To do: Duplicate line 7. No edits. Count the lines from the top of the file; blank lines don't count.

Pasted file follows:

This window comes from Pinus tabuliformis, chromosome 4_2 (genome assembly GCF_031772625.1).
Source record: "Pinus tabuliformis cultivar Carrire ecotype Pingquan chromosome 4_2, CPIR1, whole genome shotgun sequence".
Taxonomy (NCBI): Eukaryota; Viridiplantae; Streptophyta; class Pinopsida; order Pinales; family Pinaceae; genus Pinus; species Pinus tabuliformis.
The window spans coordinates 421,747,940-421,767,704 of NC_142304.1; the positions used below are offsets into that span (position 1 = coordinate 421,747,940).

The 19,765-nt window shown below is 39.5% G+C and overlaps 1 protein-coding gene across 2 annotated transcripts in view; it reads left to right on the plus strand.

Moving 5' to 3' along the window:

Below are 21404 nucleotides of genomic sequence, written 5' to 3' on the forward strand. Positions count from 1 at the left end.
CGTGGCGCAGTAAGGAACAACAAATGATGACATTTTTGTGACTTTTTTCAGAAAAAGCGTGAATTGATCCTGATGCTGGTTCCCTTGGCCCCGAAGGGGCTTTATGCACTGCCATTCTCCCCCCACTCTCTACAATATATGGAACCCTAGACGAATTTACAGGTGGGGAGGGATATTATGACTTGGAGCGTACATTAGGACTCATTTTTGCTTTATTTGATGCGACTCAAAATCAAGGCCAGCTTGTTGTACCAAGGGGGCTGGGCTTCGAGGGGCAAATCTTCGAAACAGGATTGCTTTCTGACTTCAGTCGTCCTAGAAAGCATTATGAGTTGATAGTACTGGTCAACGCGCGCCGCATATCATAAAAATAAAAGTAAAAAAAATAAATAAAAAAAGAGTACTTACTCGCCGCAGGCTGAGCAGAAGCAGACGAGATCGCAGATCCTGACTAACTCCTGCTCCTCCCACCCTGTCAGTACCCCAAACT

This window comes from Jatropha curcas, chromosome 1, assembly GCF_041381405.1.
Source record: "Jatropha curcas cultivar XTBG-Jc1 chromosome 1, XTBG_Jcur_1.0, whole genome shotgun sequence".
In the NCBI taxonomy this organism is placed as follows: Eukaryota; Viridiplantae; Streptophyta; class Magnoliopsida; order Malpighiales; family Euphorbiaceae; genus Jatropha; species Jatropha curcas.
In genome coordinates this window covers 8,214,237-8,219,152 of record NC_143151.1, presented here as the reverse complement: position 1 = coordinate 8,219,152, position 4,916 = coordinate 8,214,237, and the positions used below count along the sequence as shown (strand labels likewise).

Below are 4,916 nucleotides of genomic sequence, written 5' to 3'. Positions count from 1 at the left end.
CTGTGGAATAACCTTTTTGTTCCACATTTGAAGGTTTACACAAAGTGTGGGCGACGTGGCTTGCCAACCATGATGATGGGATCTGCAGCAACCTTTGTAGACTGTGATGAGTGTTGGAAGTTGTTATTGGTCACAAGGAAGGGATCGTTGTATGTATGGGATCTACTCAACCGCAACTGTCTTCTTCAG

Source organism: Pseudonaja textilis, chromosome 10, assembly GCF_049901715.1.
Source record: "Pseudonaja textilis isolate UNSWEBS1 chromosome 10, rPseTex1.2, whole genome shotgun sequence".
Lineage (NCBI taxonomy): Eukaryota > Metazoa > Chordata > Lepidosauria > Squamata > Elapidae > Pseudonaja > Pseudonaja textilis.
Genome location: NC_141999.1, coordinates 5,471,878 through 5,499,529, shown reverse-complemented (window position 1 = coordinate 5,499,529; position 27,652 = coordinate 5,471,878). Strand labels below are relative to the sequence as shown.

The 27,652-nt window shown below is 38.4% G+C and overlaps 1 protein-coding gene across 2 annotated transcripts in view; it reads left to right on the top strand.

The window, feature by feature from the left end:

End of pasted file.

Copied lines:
Below are 21404 nucleotides of genomic sequence, written 5' to 3' on the forward strand. Positions count from 1 at the left end.